First Im­pres­sions: iPhone X Garn­ers lots of cau­tious thumbs up

Sun.Star Pampanga - - TECHNEWS! -

Ap­ple on Tues­day raised the cur­tain on its next-gen­er­a­tion iPhone X, and it so far has been greeted with praise -- though ten­ta­tive - from early hands-on revi ew er s.

For the most part, they gave the X ku­dos for de­sign and build, but re­served their un­equiv­o­cal en­dorse­ments un­til they could spend more time with the phone.

"The iPhone X is one of the most ex­cit­ing phones re­leased this decade -- but not be­cause it of­fers any­thing par­tic­u­larly in­no­va­tive or new," wrote Gareth Beavis for TechRadar.

"It's ex­cit­ing be­cause it's the most rad­i­cal re­design of an iPhone yet," he con­tin­ued, "ty­ing to­gether a num­ber of key trends in the in­dus­try and adding in a level of pol­ish that will at­tract le­gions of Ap­ple fans to up­grade, and spend an­other cou­ple of years in the iCy­cle."

A sore point with many re­view­ers was the mo­bile's price. A unit with 64 gi­ga­bytes of stor­age costs US$999 and one with 256 GB costs $1,146.

Not all re­view­ers were an­noyed by the pric­ing, though.

"The thing that a lot of peo­ple want to talk about with the iPhone X is its $999 start­ing price, but when you have the phone in your hand, it feels... worth it," wrote Ni­lay Pa­tel for The Verge.

Smash­ing Ideas Into the Fu­ture Tech crit­ics hailed the X's de­sign.

"The new iPhone X is eas­ily the best-look­ing phone Ap­ple's ever made," TechRadar's Beavis wrote.

"We were fans of the in­dus­trial de­sign that her­alded the ar­rival of the iPhone 4, and the curved lines of the iPhone 6," he con­tin­ued. "But it feels like the new phone takes all of those ideas and smashes them into the fu­ture."

Oth­ers found the X's size a def­i­nite plus.

"This phone gives you the jumbo screen size of a Plus model into the com­pact body size of the nonPlus iPhones," wrote David Pogue for Ya­hoo Fi­nance.

"That's a big, big deal for any­one who loves the fea­tures of the Plus mod­els (a zoom cam­era lens, longer bat­tery life, huge screen) but isn't crazy about wield­ing a phone the size of a VHS cas­sette," he added.

A Dis­play That Wows The X's 5.8-inch OLED "Su­per Retina HD Dis­play" made a fa­vor­able first im­pres­sion with many eval­uat or s.

"If the planned ef­fect of the iPhone X was to wow with its dis­play, it's cer­tainly done that," TechRadar's Beavis noted. "The col­ors are just so vivid on the allscreen front, and it truly feels like you're hold­ing one of the iPhone con­cepts we wrote about years ago."

To give the X an edgeto-edge look, Ap­ple had to shrink the bezels around the dis­play. As thin as the bezels are, though, they aren't thin enough for ev­ery­one.

"What did bother me a lit­tle more than ex­pected were the bezels that run around the screen," wrote Chris Ve­lazco for En­gad­get.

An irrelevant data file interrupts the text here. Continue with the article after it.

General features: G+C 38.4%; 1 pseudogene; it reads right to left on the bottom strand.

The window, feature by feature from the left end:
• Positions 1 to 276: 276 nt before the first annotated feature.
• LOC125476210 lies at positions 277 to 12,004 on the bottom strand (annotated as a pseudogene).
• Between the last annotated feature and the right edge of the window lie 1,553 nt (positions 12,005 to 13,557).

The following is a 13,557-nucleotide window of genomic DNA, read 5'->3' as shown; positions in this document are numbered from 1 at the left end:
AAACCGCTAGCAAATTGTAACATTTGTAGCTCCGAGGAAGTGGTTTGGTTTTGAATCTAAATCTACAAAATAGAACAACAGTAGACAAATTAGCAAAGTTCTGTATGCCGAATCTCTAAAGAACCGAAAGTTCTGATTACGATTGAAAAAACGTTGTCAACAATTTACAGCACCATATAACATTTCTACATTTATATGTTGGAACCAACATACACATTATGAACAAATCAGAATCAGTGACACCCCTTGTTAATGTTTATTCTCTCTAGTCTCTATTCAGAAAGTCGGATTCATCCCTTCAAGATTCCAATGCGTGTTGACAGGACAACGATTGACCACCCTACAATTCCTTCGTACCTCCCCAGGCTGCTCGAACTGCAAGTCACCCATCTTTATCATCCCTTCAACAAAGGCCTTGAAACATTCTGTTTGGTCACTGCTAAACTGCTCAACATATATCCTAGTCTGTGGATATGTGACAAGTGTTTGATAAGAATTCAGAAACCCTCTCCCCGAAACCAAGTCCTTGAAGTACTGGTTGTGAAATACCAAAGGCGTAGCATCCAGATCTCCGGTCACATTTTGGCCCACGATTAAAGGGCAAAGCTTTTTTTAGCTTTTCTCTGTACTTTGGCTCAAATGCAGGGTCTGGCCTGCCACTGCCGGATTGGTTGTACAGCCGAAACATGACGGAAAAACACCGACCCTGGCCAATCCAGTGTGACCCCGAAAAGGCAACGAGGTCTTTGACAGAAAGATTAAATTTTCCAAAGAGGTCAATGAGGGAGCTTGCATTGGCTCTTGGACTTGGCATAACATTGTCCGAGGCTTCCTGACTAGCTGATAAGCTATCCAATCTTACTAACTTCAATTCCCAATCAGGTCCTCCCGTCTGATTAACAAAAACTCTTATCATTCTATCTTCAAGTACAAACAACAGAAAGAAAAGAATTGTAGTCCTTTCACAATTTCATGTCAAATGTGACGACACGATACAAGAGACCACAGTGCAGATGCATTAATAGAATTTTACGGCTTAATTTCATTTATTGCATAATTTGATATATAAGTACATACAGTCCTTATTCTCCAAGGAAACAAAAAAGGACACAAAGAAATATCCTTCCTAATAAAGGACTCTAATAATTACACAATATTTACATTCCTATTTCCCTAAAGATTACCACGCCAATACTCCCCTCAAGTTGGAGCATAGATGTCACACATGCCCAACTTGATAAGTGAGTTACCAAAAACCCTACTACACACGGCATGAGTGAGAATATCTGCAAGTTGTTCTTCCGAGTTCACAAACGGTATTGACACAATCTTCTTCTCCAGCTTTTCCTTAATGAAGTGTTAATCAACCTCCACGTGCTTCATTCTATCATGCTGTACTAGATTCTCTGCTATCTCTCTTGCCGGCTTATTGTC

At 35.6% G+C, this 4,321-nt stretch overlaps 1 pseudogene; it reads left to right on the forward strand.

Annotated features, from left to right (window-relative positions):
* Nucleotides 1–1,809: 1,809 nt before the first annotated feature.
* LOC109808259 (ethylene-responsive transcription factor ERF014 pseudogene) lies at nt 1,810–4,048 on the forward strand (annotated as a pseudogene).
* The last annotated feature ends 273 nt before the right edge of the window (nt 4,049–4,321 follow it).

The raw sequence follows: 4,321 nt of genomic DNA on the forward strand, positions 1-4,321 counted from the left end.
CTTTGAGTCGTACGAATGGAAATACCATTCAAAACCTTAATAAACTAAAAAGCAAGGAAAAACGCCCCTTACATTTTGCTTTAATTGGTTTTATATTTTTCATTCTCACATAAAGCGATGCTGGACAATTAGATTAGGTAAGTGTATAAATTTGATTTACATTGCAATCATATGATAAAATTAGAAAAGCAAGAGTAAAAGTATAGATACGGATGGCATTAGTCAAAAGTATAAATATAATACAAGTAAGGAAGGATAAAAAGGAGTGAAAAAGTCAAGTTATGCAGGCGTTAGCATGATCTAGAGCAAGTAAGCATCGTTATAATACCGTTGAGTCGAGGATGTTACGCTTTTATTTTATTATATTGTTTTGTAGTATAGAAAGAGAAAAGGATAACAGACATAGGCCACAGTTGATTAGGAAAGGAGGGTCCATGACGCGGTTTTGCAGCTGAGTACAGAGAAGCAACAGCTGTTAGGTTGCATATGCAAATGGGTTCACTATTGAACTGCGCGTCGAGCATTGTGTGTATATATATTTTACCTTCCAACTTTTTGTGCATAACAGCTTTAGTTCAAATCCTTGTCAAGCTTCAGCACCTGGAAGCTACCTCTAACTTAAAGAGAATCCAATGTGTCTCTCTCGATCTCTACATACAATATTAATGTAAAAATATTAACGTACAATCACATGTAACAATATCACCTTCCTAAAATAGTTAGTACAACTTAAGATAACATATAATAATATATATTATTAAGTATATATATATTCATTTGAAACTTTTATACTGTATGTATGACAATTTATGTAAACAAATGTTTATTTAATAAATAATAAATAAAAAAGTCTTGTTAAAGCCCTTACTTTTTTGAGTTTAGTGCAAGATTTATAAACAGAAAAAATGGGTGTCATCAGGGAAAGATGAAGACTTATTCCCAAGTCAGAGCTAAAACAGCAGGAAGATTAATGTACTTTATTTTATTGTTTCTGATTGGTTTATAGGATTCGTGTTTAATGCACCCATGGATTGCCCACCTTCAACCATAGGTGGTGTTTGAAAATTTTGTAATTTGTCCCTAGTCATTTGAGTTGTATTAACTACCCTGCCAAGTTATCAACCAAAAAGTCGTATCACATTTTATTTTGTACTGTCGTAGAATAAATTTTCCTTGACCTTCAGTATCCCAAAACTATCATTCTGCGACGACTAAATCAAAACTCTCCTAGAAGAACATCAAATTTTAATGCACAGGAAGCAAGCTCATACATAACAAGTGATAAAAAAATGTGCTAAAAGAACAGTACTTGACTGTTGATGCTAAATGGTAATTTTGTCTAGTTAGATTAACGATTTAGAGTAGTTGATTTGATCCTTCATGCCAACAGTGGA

"To be ab­so­lutely clear: they're re­ally not that big, and I ex­pect most peo­ple think­ing about drop­ping $1,000 on a phone couldn't care less," he ex­plained. "Still, given that Ap­ple's com­pe­ti­tion has done an in­cred­i­ble job trim­ming the cruft from around their dis­plays, I can't help but feel that the iPhone X's de­sign doesn't have the same kind of im­pact as, say, the Es­sen­tial or Sam­sung's re­cent Galaxys."

Miss­ing Home But­ton With the X, Ap­ple scrapped us­ing a fin­ger­print reader to un­lock the phone and has gone to a fa­cial recog­ni­tion scheme. Many crit­ics ex­pected that fea­ture could be crit­i­cal to the phone's suc­cess, but re­served judg­ment be­cause they didn't have time to truly test it at the Ap­ple event Tues­day.

"Over­all, it's much bet­ter than the face-un­lock sys­tems we've seen on other smart­phones, but we'll have to re­ally test it out in harsher con­di­tions -- and try to fool it, of course," wrote The Verge's Pa­tel.

An­other rad­i­cal de­par­ture for Ap­ple is the elim­i­na­tion of the "home" but­ton in the X. It's been re­placed by screen ges­tures, like swip­ing. That change has de­trac­tors and sup­port­ers among early revi ew er s.

"Swip­ing is easy, but it isn't as easy as hit­ting a but­ton, and it may throw some peo­ple off at first," wrote Farhad Man­joo for The New York Times.

"The learn­ing curve will be in­ter­est­ing to watch," he added.

"Af­ter years of mash­ing the home but­ton, us­ing the iPhone X was... very strange for the first few min­utes," wrote En­gad­get's Ve­lazco.

"Once ev­ery­thing clicked, I was shocked that Ap­ple hadn't tried to do this sooner," he con­tin­ued. "It feels in­cred­i­bly nat­u­ral, to the point where af­ter a few min­utes of play­time, I re­ally don't want to go back to the 7 Plus."

Enor­mous De­mand for X

What­ever the crit­ics say about the X, it likely will be a suc­cess in the mar­ket.

"It's a vis­i­bly dif­fer­ent iPhone de­sign and there'll be enor­mous de­mand for it," said Ian Fogg, a mo­bile and tele­com an­a­lyst with IHS Markit.

"Ap­ple has done what it set out to do," he told TechNewsWorld. "They set out to cre­ate a phone that is their vi­sion for the fu­ture of the smart­phone, and they've done pre­cisely that."

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